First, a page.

Articulation Disorders:  include difficulties producing sounds in syllables or saying words incorrectly to the point that other people cannot understand what is being said.

Language Disorders: can be either receptive or expressive:

  1. Receptive disorders refer to difficulties understanding or processing language.
  2. Expressive disorders include difficulty putting words together, limited vocabulary, or inability to use language in a socially appropriate way.

Fluency Disorders: include problems such as stuttering, the condition in which the flow of speech is interrupted by abnormal stoppages, repetitions (st-st-stuttering), or prolonging sounds and syllables (ssssstuttering).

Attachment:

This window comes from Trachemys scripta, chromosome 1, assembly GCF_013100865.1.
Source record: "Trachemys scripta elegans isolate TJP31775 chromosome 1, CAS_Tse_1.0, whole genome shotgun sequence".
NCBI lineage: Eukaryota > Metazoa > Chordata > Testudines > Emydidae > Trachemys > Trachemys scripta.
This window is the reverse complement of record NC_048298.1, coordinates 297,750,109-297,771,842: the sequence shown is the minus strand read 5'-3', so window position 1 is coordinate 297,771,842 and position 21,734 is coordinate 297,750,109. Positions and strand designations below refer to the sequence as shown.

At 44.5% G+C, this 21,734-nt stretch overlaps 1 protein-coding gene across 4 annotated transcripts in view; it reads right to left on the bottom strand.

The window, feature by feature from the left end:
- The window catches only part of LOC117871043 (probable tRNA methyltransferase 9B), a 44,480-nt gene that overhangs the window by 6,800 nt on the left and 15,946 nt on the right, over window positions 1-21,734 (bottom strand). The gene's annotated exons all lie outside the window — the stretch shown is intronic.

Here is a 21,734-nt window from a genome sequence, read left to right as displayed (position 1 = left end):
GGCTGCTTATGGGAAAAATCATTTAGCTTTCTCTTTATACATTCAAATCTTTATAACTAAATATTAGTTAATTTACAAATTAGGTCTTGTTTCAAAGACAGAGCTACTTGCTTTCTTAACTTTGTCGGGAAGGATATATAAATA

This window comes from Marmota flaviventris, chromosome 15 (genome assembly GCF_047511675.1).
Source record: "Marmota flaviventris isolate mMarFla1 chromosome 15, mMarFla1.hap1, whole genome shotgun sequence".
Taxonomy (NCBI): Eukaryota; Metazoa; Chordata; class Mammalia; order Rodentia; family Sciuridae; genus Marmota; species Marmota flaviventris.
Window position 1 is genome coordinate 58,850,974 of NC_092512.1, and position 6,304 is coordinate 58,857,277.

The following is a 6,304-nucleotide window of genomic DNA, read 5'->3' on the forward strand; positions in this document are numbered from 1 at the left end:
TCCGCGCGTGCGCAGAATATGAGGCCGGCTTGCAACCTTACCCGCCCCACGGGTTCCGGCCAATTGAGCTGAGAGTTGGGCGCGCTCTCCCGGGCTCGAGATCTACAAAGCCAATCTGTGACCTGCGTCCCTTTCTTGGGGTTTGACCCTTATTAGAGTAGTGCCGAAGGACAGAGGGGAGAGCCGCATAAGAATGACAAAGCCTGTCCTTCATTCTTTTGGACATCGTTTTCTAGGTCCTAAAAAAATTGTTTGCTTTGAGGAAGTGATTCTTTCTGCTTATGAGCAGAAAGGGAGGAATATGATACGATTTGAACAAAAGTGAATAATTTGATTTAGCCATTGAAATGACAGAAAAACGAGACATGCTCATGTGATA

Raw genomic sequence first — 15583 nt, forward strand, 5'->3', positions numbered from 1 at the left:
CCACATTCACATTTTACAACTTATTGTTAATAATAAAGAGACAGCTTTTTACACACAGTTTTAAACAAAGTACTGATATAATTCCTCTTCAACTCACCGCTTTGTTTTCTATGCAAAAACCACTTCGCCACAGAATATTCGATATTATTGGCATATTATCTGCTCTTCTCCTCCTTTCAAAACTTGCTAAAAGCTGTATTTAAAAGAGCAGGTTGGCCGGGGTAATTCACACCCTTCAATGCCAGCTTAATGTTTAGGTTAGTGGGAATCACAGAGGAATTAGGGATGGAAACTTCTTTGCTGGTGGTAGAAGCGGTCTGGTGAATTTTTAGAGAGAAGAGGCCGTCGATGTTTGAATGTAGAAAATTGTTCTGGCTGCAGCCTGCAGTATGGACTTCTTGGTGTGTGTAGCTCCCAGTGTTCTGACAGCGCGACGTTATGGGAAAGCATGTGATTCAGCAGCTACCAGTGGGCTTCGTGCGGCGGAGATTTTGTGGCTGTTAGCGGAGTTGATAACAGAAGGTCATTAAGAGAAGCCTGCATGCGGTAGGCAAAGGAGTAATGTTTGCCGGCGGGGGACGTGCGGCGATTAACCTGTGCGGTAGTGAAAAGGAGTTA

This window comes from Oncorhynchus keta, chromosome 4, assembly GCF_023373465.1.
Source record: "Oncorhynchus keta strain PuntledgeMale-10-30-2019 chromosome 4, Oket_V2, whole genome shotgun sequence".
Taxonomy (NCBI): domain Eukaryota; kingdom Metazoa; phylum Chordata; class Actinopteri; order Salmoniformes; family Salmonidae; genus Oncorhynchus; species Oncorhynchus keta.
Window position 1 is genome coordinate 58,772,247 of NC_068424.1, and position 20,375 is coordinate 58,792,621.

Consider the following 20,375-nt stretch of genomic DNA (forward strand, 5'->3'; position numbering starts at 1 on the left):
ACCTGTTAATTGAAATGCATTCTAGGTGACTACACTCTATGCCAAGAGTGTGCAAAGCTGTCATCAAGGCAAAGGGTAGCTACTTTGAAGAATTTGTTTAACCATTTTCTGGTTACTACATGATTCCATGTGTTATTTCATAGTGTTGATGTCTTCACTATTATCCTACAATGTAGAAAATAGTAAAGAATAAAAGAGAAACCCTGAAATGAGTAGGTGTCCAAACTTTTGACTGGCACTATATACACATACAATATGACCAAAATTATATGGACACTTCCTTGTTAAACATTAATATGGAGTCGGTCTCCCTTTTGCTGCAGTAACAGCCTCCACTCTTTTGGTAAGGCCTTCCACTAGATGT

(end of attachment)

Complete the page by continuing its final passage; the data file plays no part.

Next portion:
Voice Disorder: include problems with the pitch, volume, or quality of the voice that distract listeners from what is being said. These types of disorders may also cause pain or discomfort for the child when speaking.

Dysphagia or Feeding Disorders:  including difficulties with eating and swallowing.

• Therapy should begin as soon as possible. Children enrolled in therapy early in their development (younger than 3 years) tend to have better outcomes and success than those who begin therapy later.

• This does not mean that older kids can't make progress in therapy; they may progress at a slower rate because they often have learned patterns that need to be changed.

• Speech-language experts agree that parental involvement is crucial to the success of a child's progress in speech or language therapy.

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